News Alert: Oakland Sausages Have Been Adulterated with Compassion
An Animal Rights Article from


James McWilliams
April 2013

And, evidently, they want it totally untainted with the toxicity of basic human compassion. Plain. And. simple.

sausage adulterated with compassion

In the latest labeling scandal to rock the foodie world, an Oakland-based restaurant is enduring a Yelp-inspired pile-on for failing to reveal that trace amounts of compassion were discovered in its homemade sausage. The eatery, Olde Depot, is widely known for its delicious vegan sausages. However, its reputation did not precede it for a carnivorously-inclined cohort whose palates were unknowingly violated by the bitter taint of compassion.

Although not regulated by the USDA, compassion has been known to show up periodically in various types of food. For a certain caste of consumer, however, sausage—no matter how it tastes— isn’t sausage if it contains compassion residues exceeding .000666 ppm. If vast pools of blood weren’t spilled to honor its essence, experts believe that the integrity of a sausage will be compromised. The terroir of terror, they argue, must be preserved. When Slow Food USA learned that Olde Depot was surreptitiously serving mouth-watering cruelty-free sausage, it vowed to redouble its efforts to label all “real” sausage as containing “suffering of unimaginable proportions.”

One Marinta T. was beside herself with rage over the intrusion of compassion into her sausage-eating experience. In a scathing 2-star Yelp review, she recalled her sense of betrayal upon learning that the sausages she ordered were “vegan and 100 % soy based” rather than non-vegan and 100% suffering based. She wrote, “I promptly handed mine over to our hungry vegetarian friend and we all finished our 2nd round of beer.”

The fact that Olde Depot did not take adequate precautions to warn consumers about the compassion adulterating their sausage has, according to Marinta, serious safety implications. Asked to elaborate, she noted that 1)” Some vegetarians may have no idea and go hungry”; and, 2) “some meat eaters may not enjoy their meal, and be disappointed.” The USDA is investigating.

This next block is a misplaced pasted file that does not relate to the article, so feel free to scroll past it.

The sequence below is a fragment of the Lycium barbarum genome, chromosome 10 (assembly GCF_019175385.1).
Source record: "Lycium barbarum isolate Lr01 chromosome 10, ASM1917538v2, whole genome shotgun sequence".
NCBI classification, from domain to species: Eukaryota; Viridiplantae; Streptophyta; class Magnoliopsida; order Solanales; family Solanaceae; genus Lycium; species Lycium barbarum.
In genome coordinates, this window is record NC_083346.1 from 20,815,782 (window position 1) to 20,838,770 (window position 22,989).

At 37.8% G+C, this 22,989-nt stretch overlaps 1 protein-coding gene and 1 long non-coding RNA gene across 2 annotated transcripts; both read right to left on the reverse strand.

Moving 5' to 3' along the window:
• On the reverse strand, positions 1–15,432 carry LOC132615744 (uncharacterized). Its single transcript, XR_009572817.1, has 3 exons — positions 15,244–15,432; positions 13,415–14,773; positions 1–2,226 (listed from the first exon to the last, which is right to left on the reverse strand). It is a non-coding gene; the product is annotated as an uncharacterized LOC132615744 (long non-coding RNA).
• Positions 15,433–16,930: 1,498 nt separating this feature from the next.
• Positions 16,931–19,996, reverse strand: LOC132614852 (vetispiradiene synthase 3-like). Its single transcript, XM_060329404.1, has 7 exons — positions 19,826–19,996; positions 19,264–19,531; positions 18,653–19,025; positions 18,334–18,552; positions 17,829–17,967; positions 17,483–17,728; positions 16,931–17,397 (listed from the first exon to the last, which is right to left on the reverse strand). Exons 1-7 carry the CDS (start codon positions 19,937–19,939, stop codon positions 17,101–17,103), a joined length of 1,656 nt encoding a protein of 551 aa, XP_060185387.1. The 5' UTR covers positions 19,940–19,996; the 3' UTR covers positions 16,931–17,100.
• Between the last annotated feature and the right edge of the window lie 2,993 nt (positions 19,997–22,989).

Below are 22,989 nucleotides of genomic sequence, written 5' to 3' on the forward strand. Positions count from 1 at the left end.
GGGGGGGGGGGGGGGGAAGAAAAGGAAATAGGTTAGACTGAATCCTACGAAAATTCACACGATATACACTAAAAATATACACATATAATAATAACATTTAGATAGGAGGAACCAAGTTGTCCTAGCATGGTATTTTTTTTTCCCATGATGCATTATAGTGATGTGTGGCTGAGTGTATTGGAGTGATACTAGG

Amy C. (not unlike that protagonist in The Crying Game) was similarly scarred by an unexpected emotional experience with a sausage. Admitting in her own 2-star assessment that she actually enjoyed her cruelty-free links (calling them “fine and all”), she was nonetheless concerned about the psychic impact that ersatz sausage would have on what many restaurant analysts consider the most vulnerable consumers: the inebriated. (Olde Depot is joined with Beer Revolution.)

“I just keep thinking about how many (drunk) people must be totally disappointed,” she wrote. Indeed, although “excited about eating a juicy delicious meat sausage,” these drooling carnivores will sober up only to learn that their meal was cruelty-free. “It’s like eating a M&M when you think you’re eating a Skittles or vice versa,” she wrote, in an effort to provide meaningful perspective.

Speaking of which, to understand the frustration experienced by these meat eaters, imagine what it would be like to learn that someone had snuck onto the roof of your house and installed solar panels, thus running your household on renewable energy. True, your toaster would still pop up your toast, but it would fail to do so while burning fossil fuels, thus denying you and your family the authentic experience of destroying the environment when you totally didn’t have to.

David G, author of a damning 1-star review, sums up the Olde Depot affair this way: “I am most offended,” Mr. G explains, “by the lack of warning anywhere that states that this is a vegan sausage restaurant.” He continues, “Please change the menu immediately. If you guys want this offshoot of the successful beer bar next door to survive — trust me on this one. Guys want meat. Plain and simple.”

And, evidently, they want it totally untainted with the toxicity of basic human compassion. Plain. And. simple.

NB: Every quote in this piece is real (with the exception of the Slow Food quote). 

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